Tuesday, October 1, 2013

Do You Really Want Readers? by Andy Scheer

Imagine if you had to condense your message to a dozen words — or only four or five.

That's not a hypothetical exercise. It's daily reality for writers engaging in marketing and promotions.

That fact struck home as I checked the email account my wife and I reserve for offers from various companies.

In their subject line, each company had to distill its core message to a single, easily understood phrase. Based on that handful of words, potential customers would decide whether to see more -- or hit delete.

A few samples from one day's screen:


If you matched the target demographic, which of these would you click?

Now consider your own marketing – whether emails to the people on your list or the titles and opening sentences of your blog posts. The brutal reality of attraction or dismissal applies to our work as authors.

People bombarded with messages won't keep reading until they finally come to the meat of yours. If your purpose isn't immediately clear – or it doesn't connect – you've lost that potential sale.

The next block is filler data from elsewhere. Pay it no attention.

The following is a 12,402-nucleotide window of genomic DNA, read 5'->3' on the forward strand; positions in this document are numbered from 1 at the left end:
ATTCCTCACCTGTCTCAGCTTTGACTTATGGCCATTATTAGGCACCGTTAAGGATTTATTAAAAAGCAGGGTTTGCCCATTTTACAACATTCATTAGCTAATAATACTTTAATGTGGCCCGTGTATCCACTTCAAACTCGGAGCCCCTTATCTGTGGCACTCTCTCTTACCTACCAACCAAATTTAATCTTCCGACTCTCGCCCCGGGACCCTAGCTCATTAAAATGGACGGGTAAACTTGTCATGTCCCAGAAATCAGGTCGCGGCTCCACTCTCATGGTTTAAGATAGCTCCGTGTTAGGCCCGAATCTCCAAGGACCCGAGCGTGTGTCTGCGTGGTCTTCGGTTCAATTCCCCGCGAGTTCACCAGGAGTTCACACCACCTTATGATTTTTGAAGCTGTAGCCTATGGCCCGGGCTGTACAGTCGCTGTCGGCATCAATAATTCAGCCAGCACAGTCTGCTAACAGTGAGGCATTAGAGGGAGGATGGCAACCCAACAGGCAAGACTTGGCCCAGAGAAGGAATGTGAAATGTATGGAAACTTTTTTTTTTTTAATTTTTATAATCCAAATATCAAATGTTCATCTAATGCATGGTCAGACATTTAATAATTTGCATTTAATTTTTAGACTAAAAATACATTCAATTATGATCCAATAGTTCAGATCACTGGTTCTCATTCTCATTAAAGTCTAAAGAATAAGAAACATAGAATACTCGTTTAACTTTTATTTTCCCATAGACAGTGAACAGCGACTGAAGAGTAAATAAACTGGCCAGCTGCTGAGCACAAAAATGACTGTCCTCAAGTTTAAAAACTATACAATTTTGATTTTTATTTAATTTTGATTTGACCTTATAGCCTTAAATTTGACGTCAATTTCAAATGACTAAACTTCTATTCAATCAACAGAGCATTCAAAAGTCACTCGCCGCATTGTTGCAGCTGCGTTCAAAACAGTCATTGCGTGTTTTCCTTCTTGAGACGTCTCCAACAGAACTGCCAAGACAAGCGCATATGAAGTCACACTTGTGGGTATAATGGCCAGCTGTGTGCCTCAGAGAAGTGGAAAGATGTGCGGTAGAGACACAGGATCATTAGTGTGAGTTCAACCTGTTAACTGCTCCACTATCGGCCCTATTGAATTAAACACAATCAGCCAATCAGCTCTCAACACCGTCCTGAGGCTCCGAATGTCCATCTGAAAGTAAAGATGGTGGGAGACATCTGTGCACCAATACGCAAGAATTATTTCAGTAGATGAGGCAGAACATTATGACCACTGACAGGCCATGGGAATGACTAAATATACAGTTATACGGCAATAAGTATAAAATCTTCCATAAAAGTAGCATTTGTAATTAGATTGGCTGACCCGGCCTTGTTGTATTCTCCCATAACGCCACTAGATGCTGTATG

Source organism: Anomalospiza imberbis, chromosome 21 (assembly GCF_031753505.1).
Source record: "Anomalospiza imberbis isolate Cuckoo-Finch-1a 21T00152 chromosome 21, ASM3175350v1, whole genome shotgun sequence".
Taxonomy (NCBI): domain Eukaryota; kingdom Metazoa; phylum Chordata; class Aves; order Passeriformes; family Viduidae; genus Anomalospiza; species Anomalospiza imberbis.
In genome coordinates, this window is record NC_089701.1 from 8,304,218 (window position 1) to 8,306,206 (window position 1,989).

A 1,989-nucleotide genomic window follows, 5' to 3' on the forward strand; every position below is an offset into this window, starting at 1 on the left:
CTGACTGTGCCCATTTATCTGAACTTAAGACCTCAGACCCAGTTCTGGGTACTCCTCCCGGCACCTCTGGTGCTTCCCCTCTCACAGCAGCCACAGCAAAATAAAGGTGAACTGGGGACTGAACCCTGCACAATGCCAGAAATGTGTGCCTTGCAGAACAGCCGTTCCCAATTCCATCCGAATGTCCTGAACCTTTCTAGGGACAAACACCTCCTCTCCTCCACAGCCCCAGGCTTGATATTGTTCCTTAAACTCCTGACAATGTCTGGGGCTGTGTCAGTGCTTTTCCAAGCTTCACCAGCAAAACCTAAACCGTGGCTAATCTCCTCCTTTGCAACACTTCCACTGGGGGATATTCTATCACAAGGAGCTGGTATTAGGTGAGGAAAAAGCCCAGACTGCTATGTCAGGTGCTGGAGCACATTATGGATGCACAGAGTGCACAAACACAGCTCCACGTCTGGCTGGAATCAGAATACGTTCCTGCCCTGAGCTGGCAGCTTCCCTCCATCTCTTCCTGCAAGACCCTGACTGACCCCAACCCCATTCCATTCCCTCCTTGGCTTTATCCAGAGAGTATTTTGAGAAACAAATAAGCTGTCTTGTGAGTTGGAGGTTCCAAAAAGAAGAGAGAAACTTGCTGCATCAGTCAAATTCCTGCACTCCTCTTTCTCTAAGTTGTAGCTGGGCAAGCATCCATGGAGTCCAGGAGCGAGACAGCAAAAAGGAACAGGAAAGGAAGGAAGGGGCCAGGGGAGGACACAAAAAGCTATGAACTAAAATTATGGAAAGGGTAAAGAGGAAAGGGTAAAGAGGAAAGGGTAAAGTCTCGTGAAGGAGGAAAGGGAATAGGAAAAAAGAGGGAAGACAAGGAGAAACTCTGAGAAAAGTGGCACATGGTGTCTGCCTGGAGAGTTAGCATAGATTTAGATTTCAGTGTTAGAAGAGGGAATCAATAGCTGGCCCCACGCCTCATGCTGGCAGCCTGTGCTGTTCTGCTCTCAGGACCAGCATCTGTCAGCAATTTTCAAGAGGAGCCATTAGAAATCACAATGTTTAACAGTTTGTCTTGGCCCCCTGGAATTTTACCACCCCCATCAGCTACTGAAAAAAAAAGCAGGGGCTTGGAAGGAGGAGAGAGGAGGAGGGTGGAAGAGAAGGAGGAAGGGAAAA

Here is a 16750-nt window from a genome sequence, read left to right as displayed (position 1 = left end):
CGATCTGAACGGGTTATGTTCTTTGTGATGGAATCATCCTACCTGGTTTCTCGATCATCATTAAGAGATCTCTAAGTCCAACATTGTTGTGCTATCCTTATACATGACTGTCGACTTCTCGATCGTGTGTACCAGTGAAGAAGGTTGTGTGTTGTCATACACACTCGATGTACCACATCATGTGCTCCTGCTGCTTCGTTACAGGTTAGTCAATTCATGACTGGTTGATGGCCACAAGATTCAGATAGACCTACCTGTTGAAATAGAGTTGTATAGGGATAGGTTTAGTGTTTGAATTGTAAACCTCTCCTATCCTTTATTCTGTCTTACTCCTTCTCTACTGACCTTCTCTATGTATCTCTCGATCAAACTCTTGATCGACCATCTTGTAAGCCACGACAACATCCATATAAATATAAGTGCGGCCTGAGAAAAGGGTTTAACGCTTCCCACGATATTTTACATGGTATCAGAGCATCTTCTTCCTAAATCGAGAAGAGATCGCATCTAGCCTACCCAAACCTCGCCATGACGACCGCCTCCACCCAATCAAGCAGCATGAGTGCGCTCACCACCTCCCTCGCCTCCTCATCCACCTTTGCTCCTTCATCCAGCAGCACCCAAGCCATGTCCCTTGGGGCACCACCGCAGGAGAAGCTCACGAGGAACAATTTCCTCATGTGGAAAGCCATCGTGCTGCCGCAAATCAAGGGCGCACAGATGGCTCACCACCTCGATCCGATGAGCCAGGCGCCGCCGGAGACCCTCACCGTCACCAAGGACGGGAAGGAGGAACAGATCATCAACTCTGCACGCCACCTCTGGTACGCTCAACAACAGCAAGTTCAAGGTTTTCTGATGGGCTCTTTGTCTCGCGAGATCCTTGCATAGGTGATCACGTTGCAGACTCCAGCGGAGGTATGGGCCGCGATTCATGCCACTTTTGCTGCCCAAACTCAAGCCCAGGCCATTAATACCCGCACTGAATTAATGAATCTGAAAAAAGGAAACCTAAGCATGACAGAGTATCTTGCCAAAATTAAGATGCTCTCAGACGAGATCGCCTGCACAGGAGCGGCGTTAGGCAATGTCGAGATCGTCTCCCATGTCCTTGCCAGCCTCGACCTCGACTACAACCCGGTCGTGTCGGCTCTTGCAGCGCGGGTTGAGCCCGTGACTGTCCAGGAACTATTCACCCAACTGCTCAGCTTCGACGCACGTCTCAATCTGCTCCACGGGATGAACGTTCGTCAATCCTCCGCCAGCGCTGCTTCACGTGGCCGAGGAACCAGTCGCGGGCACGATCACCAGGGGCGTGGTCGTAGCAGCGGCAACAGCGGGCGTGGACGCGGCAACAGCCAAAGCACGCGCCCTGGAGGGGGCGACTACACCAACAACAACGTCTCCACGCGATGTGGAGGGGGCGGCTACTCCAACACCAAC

Few of us enjoy marketing – for good reason. Done well, it ranks among the most demanding writing we'll ever do. But it's also the most important.

To connect with busy, distracted readers, don't stick with the first words that come to mind. Craft your opening words with care: keeping an eye to your target audience, your central message, and how it connects with them. Otherwise, you likely won't connect.

6 comments:

Cynthia Howerter said...

Thanks for this post; I needed it!

Andy Scheer, Hartline Literary said...

Thanks. After writing this piece, I realized my original title was too bland. So I revised it to something I thought might do more to catch writers' felt needs.
-- Andy

Diana said...

10 Easy dinner bakes would be my choice. Great post Andy. Writers def. have to think this way now.

Walt Mussell said...

Great post, Andy. It reminded me that, even though I have been writing WIPs set in medieval Japan for several years, it took me awhile to condense my focus into six words.

Andy Scheer, Hartline Literary said...

Walt:
Would you like to share an example of that six-word focus?

Jennifer Hudson Taylor said...

Great Advice, Andy! And I would also caution authors to do the same with the subject line of their email newsletters. I've mentioned it before, but "News from Author Joan Smith" doesn't resonate as much as a specific phrase that will draw people.